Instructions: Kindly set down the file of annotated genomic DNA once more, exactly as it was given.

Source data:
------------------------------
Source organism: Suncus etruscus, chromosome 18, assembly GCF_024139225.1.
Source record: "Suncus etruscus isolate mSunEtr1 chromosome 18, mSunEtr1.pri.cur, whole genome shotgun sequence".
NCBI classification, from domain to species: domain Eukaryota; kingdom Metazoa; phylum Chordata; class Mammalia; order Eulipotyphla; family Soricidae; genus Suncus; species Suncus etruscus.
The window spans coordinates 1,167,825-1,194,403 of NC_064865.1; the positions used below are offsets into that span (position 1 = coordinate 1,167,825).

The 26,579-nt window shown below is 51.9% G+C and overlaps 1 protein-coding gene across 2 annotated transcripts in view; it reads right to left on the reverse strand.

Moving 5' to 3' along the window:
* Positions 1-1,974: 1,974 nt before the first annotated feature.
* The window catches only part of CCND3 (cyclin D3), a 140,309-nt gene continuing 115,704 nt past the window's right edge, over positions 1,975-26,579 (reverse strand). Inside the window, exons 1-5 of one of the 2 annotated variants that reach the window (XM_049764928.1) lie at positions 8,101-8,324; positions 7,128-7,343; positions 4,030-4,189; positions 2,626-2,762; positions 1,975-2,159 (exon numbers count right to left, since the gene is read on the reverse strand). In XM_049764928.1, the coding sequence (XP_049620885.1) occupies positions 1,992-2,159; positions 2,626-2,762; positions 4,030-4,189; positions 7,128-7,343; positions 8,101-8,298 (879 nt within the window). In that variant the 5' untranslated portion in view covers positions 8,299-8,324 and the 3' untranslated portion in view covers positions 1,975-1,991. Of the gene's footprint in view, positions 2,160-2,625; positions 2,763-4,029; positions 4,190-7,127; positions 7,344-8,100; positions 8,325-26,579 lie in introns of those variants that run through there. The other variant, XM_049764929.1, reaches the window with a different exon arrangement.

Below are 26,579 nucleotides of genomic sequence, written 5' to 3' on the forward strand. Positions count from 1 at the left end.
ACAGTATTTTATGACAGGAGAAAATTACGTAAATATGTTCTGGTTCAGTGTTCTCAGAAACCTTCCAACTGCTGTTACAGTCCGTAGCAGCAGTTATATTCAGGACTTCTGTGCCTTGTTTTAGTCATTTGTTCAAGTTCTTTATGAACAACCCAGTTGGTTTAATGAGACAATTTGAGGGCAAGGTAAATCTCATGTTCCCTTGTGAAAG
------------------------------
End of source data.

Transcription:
Source organism: Suncus etruscus, chromosome 18, assembly GCF_024139225.1.
Source record: "Suncus etruscus isolate mSunEtr1 chromosome 18, mSunEtr1.pri.cur, whole genome shotgun sequence".
NCBI classification, from domain to species: domain Eukaryota; kingdom Metazoa; phylum Chordata; class Mammalia; order Eulipotyphla; family Soricidae; genus Suncus; species Suncus etruscus.
The window spans coordinates 1,167,825-1,194,403 of NC_064865.1; the positions used below are offsets into that span (position 1 = coordinate 1,167,825).

The 26,579-nt window shown below is 51.9% G+C and overlaps 1 protein-coding gene across 2 annotated transcripts in view; it reads right to left on the reverse strand.

Moving 5' to 3' along the window:
* Positions 1-1,974: 1,974 nt before the first annotated feature.
* The window catches only part of CCND3 (cyclin D3), a 140,309-nt gene continuing 115,704 nt past the window's right edge, over positions 1,975-26,579 (reverse strand). Inside the window, exons 1-5 of one of the 2 annotated variants that reach the window (XM_049764928.1) lie at positions 8,101-8,324; positions 7,128-7,343; positions 4,030-4,189; positions 2,626-2,762; positions 1,975-2,159 (exon numbers count right to left, since the gene is read on the reverse strand). In XM_049764928.1, the coding sequence (XP_049620885.1) occupies positions 1,992-2,159; positions 2,626-2,762; positions 4,030-4,189; positions 7,128-7,343; positions 8,101-8,298 (879 nt within the window). In that variant the 5' untranslated portion in view covers positions 8,299-8,324 and the 3' untranslated portion in view covers positions 1,975-1,991. Of the gene's footprint in view, positions 2,160-2,625; positions 2,763-4,029; positions 4,190-7,127; positions 7,344-8,100; positions 8,325-26,579 lie in introns of those variants that run through there. The other variant, XM_049764929.1, reaches the window with a different exon arrangement.

Below are 26,579 nucleotides of genomic sequence, written 5' to 3' on the forward strand. Positions count from 1 at the left end.
ACAGTATTTTATGACAGGAGAAAATTACGTAAATATGTTCTGGTTCAGTGTTCTCAGAAACCTTCCAACTGCTGTTACAGTCCGTAGCAGCAGTTATATTCAGGACTTCTGTGCCTTGTTTTAGTCATTTGTTCAAGTTCTTTATGAACAACCCAGTTGGTTTAATGAGACAATTTGAGGGCAAGGTAAATCTCATGTTCCCTTGTGAAAG